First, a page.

The featured speaker at VMC50 is David Harris, a veteran activist, journalist, and author. He has published eleven books including Dreams Die Hard: Three Men’s Journey through the Sixties, and Our War: What We Did in Vietnam and What It Did to Us.

Harris began his career as a civil rights activist helping the Student Nonviolent Coordinating Committee (SNCC) organize black voters in Mississippi during Freedom Summer in 1964.

Soon after he was elected president of the Stanford University student body, during which he founded The Resistance, a national grassroots campaign for men to publicly burn their draft cards as a nonviolent protest against the Selective Service System.

Joan Baez, David Harris and son Gabriel leave La Tuna Federal Prison. Photo by Bob Fitch

Harris was at that time married to the most prominent folksinger of the era, Joan Baez, who announced from the Woodstock Festival stage the start of his two-year incarceration in a federal prison for refusing induction.

Their son Gabriel was born while Harris was still behind bars.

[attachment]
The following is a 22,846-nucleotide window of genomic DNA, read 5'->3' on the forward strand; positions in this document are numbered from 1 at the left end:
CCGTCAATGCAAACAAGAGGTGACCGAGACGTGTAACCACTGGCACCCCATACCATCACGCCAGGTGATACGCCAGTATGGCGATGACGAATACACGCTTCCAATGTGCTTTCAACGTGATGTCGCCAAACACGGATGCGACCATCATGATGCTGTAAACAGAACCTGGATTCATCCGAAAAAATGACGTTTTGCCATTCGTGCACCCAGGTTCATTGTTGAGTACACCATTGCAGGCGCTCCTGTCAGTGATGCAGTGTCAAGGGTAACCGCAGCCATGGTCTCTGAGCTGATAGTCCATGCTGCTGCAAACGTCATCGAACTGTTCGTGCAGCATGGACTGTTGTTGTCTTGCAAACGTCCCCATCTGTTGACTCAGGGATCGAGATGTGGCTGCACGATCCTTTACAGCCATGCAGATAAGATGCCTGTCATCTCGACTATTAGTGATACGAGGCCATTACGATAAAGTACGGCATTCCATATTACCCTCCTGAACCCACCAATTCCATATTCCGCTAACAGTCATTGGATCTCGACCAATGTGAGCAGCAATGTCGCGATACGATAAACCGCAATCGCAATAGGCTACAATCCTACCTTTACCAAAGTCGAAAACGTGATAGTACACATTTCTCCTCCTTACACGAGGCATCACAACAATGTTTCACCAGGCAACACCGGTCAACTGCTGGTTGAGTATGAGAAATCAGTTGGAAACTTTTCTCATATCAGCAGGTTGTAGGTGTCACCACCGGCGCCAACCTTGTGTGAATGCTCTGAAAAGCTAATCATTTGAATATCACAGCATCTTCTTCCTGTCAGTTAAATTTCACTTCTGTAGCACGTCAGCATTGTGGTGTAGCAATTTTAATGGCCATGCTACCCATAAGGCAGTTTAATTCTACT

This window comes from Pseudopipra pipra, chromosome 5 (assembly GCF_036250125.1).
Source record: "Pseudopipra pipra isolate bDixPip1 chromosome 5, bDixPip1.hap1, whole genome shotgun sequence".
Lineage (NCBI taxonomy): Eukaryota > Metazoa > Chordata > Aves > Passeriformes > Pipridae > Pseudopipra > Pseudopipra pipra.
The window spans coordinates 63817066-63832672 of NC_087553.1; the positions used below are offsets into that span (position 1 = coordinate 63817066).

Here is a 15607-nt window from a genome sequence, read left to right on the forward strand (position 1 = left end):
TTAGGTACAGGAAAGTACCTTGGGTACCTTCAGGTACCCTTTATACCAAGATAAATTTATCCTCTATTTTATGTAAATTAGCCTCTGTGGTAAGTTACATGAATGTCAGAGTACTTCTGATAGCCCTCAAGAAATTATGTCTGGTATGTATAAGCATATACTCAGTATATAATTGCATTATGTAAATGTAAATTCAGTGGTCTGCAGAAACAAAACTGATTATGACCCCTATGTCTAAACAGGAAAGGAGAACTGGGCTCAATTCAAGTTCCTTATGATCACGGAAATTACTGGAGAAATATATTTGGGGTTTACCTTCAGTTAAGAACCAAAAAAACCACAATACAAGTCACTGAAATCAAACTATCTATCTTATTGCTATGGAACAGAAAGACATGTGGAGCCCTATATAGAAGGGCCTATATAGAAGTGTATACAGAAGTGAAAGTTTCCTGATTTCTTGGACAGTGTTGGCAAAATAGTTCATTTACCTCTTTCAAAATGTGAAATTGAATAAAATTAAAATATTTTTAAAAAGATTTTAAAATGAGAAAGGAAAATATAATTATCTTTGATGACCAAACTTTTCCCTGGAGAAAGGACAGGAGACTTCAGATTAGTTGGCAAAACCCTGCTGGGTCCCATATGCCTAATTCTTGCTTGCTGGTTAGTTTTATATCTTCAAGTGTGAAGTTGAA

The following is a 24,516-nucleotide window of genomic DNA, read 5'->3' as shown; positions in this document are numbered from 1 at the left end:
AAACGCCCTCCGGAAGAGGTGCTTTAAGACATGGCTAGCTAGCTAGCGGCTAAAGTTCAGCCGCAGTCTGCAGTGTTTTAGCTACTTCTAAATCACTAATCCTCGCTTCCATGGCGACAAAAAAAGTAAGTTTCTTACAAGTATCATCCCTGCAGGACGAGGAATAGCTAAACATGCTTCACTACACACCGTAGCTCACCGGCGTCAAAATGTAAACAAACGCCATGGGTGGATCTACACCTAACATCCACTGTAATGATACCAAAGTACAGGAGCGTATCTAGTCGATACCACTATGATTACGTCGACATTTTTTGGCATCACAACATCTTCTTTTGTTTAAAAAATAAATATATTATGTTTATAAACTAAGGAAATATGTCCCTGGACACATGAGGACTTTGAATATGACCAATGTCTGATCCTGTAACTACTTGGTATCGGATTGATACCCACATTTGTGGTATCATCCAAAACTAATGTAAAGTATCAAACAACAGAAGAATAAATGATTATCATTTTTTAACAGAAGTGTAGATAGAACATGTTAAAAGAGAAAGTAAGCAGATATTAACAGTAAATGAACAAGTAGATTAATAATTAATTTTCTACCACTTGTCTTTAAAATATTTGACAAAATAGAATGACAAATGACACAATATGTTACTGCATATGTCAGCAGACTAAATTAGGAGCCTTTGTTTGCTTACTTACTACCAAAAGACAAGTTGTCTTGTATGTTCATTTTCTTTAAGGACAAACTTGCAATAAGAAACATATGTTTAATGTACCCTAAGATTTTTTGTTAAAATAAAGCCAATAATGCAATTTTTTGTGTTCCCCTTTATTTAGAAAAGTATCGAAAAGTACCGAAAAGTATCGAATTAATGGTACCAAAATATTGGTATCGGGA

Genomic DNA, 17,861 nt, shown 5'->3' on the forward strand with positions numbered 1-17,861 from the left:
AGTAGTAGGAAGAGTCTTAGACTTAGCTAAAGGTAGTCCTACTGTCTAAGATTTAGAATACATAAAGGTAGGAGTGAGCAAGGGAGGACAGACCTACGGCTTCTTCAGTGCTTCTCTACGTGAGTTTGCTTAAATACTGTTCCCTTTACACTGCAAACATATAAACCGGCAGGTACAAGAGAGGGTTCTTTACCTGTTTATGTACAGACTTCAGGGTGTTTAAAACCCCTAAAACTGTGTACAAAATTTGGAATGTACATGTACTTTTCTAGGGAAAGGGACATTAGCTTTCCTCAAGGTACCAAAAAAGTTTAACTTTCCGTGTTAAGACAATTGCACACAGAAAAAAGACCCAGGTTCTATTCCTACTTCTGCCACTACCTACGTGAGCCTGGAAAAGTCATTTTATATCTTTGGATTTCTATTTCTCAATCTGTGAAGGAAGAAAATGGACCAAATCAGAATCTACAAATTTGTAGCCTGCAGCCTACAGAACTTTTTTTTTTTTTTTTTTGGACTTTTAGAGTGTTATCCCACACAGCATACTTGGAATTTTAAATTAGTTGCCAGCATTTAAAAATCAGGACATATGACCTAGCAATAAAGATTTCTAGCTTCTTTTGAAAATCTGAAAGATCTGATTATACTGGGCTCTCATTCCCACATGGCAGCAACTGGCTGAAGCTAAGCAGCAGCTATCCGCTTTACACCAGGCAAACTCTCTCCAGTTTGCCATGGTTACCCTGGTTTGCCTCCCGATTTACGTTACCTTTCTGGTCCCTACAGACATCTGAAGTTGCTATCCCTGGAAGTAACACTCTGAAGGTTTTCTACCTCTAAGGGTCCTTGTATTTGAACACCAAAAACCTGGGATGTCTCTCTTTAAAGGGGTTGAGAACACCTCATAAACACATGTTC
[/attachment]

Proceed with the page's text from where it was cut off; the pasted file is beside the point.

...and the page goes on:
Check out this gallery of photos from that era.

In the years since, Harris has worked as a contributing editor at the New York Times Magazine and Rolling Stone. He continues to advocate for peace and social justice causes.

His appearance at Ball State ensures that the lessons of Sixties activism on behalf of peace and justice will be shared, assessed, and discussed together with the rising generation of activists who populate college campuses today.

This event coincides with other formal commemorations throughout the country of the 50th anniversary of the Moratorium to End the War in Vietnam, an effort that hastened the withdrawal of American troops from Southeast Asia.

You can learn more about Harris in this preview of the documentary, The Boys Who Said No. Watch his keynote speech.